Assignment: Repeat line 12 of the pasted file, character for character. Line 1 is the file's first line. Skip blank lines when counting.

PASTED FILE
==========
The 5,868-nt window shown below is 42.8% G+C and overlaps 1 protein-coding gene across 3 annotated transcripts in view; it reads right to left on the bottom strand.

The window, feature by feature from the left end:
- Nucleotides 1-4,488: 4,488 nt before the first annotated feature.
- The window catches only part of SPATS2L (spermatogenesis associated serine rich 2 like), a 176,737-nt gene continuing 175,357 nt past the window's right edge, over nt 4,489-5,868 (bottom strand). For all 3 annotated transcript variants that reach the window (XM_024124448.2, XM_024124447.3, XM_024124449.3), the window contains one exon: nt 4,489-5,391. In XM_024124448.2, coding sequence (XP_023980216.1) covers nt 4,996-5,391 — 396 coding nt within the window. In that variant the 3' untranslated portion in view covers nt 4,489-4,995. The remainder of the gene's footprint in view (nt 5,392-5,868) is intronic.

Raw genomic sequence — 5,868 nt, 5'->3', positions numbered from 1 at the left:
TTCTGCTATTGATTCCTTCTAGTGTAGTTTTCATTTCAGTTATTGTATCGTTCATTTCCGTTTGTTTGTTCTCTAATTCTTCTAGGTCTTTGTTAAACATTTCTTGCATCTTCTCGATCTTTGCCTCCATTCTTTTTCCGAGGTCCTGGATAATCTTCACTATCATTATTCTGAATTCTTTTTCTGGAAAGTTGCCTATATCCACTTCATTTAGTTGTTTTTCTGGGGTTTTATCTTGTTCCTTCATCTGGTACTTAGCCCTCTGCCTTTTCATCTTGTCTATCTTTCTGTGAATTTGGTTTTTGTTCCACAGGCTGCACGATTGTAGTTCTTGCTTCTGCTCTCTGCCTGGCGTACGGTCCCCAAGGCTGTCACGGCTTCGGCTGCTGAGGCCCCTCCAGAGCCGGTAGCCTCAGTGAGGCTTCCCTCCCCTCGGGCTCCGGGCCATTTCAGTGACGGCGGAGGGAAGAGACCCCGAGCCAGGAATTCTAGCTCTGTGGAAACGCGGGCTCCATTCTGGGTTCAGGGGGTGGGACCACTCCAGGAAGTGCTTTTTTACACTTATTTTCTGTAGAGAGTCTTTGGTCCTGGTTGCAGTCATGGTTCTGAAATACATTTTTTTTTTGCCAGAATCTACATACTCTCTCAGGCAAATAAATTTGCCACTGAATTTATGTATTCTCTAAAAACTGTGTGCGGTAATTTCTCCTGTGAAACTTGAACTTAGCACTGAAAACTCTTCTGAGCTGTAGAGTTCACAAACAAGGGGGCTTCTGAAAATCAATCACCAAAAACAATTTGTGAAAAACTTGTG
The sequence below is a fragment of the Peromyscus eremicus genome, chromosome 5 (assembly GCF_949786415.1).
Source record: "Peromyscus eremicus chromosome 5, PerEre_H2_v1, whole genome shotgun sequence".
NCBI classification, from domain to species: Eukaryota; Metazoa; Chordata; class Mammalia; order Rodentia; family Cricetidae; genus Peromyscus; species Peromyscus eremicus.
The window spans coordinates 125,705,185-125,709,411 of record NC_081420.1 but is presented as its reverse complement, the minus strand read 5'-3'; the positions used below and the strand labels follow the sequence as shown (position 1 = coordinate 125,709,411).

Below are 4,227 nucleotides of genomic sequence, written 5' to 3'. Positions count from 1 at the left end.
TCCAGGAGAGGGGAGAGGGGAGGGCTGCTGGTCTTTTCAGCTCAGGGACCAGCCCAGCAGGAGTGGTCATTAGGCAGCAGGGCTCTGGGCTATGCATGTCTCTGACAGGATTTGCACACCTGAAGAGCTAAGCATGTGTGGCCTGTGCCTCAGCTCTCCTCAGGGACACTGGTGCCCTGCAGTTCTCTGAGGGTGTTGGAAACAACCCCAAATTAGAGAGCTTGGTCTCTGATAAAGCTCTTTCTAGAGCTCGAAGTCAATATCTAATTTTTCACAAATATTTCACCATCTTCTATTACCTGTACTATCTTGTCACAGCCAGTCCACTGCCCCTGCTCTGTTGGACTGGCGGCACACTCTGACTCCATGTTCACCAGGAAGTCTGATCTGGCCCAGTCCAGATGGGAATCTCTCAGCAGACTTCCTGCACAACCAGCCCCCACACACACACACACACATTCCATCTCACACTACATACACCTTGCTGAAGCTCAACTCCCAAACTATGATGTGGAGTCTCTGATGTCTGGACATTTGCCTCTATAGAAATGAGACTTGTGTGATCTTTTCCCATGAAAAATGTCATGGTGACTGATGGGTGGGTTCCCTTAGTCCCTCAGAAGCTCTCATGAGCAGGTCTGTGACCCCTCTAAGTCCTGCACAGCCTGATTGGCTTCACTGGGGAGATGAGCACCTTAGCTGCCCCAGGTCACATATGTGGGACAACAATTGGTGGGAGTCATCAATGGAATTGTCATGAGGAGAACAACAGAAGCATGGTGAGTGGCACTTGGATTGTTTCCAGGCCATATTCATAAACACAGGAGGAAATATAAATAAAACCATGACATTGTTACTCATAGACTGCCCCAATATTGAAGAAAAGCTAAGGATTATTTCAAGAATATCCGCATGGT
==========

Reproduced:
TCCAGGAGAGGGGAGAGGGGAGGGCTGCTGGTCTTTTCAGCTCAGGGACCAGCCCAGCAGGAGTGGTCATTAGGCAGCAGGGCTCTGGGCTATGCATGTCTCTGACAGGATTTGCACACCTGAAGAGCTAAGCATGTGTGGCCTGTGCCTCAGCTCTCCTCAGGGACACTGGTGCCCTGCAGTTCTCTGAGGGTGTTGGAAACAACCCCAAATTAGAGAGCTTGGTCTCTGATAAAGCTCTTTCTAGAGCTCGAAGTCAATATCTAATTTTTCACAAATATTTCACCATCTTCTATTACCTGTACTATCTTGTCACAGCCAGTCCACTGCCCCTGCTCTGTTGGACTGGCGGCACACTCTGACTCCATGTTCACCAGGAAGTCTGATCTGGCCCAGTCCAGATGGGAATCTCTCAGCAGACTTCCTGCACAACCAGCCCCCACACACACACACACACATTCCATCTCACACTACATACACCTTGCTGAAGCTCAACTCCCAAACTATGATGTGGAGTCTCTGATGTCTGGACATTTGCCTCTATAGAAATGAGACTTGTGTGATCTTTTCCCATGAAAAATGTCATGGTGACTGATGGGTGGGTTCCCTTAGTCCCTCAGAAGCTCTCATGAGCAGGTCTGTGACCCCTCTAAGTCCTGCACAGCCTGATTGGCTTCACTGGGGAGATGAGCACCTTAGCTGCCCCAGGTCACATATGTGGGACAACAATTGGTGGGAGTCATCAATGGAATTGTCATGAGGAGAACAACAGAAGCATGGTGAGTGGCACTTGGATTGTTTCCAGGCCATATTCATAAACACAGGAGGAAATATAAATAAAACCATGACATTGTTACTCATAGACTGCCCCAATATTGAAGAAAAGCTAAGGATTATTTCAAGAATATCCGCATGGT